Griffins reflect on approaching graduation

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When it comes to being a student in college there are many stressful times, but the most exciting is when you realize that you’re graduating. “To be prepared for graduation, I’ve done things to make me grow as a person. I have forced myself to start being better at time management,” said Deshaun Herzog, Seton Hill University human resources major.

“I would recommend that graduating seniors try to fit self-care into their hectic schedule, making sure you have time to relax and breathe and do things that you want to do,” said former SHU student and English graduate of Trinity Washington University Karrin Thompson.

After facing long semesters with endless assignments and projects, students are going to embrace one of the greatest moments of their lives. “As you sit at commencement, I hope you’re able to take a moment and reminisce on everything that’s gotten you to graduation day,” said Elise Michaux, director of student involvement at SHU. “Don’t be so caught up in thinking about the next chapter that you forget about the one coming to a close.”

Graduating from college is a big step for most people, as well as a sigh of relief, but most importantly it’s the closing to a journey of finding yourself. “Senior year is so much more than completing assignments it’s also the time to complete job applications and school applications so that when you walk across the stage, you have an idea of where you’re headed,” Thompson said.

Being a student in college can come with many indecisive moments, tears and stress, but it also paves the way for the person you aspire to be.

“Being a student at Seton Hill University has helped me create a portfolio for my future employer,” said Sahara Duncan, hospitality and tourism major who plans on being an event coordinator. “I believe being the President of the Black Student Union has prepared me for this position. I have planned several events including Paint’ n Jam, BSU/MISO Fashion Show and much more.”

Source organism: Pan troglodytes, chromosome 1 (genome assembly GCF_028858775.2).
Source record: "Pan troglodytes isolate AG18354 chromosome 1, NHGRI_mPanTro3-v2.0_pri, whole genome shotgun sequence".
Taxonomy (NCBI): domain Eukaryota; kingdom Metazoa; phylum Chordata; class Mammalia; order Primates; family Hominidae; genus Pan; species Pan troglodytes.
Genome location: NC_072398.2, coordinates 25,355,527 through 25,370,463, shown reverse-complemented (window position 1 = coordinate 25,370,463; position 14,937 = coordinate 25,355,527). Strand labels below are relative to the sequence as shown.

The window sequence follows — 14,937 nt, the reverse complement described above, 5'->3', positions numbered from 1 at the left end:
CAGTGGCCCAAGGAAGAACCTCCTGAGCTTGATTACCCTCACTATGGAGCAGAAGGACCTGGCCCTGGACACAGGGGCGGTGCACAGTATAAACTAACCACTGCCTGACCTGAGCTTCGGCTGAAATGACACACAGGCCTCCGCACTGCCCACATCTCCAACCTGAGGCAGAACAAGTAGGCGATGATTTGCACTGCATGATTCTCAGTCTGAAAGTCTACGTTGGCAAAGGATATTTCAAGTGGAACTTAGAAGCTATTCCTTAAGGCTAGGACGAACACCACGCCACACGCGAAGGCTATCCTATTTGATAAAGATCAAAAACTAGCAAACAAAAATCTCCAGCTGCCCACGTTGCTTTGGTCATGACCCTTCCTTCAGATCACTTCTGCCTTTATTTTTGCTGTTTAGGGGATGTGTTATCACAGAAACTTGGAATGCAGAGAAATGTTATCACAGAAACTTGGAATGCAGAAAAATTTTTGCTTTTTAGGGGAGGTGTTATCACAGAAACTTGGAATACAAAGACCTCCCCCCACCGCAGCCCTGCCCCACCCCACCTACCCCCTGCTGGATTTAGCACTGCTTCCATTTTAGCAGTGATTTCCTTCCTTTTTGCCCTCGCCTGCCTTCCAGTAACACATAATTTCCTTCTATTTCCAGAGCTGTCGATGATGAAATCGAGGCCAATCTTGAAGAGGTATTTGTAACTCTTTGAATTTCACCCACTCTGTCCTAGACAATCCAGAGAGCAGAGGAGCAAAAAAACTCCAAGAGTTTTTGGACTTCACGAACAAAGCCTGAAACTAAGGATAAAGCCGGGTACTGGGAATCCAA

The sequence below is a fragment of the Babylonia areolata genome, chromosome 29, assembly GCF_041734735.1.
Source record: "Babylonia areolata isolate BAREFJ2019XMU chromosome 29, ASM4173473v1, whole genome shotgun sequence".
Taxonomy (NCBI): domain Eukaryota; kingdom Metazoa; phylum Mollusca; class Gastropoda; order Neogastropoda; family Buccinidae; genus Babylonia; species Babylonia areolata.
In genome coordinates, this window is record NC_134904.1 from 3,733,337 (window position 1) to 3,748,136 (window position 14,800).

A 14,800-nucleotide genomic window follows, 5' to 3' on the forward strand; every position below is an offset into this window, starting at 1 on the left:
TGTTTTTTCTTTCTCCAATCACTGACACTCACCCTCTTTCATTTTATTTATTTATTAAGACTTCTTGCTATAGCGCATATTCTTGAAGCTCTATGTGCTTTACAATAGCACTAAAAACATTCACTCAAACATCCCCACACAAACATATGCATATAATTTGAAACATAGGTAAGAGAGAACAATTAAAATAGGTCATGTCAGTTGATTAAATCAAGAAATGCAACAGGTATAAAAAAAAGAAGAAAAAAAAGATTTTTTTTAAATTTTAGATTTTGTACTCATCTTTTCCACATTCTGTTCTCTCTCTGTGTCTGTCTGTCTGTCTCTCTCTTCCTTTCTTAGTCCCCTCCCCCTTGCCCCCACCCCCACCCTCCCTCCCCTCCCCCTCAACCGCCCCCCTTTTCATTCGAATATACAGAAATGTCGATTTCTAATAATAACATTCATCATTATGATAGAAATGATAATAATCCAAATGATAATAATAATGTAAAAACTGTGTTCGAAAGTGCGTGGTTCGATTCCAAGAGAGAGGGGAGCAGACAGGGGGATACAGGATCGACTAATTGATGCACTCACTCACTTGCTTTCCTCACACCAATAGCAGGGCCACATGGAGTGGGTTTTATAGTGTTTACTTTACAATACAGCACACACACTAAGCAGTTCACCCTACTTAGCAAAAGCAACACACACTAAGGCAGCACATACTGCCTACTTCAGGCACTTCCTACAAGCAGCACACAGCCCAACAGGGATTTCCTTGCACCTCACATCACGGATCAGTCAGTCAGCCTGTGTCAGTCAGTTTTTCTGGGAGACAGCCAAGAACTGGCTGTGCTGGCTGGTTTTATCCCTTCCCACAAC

“I have been practicing money management and each year I have gotten better and better at it, and I truly think that now that I can hold a budget and do well with it,” said Herzog.

In the book “Forest For The Trees,” Betsy Lerner makes a point that, “Rome wasn’t built in one day, so don’t expect your career to be.”

Going out into the world on your own can be grueling, especially right after you graduate, but isn’t that what you’ve prepared yourself for during these past four years? “After graduation, you’ll have to hold yourself accountable for your actions in and outside of the office,” said Connie Kugel, director of student support services.

“These last years were tough, but I was able to make it this far,” said Ashley Myers, computer science major. “After graduation I plan on working with the internship I have been accepted for, which will lead to employment.”

Remember that you don’t have to rush to grow up, but don’t be afraid of change either.

“Take chances while you’re young and fresh out of school,” Kugel said. “Take chances while you’re young and fresh out of school.”

“Fail. Failure is important to success. We didn’t take our first step without crawling. Be kind to yourself and continue to learn as you go,” said Marissa Haynes, coordinator of service outreach.

“It’s not about being perfect, it’s about being consistent. Allow yourself room to fail. It’s how you respond to that failure that will take you far in life,” Michaux said.

Go the extra mile to make checklists and use planners to make sure you’re ready for life after graduation. Everything will work in your favor with an optimistic perspective.

Published By: Stephen Dumnich

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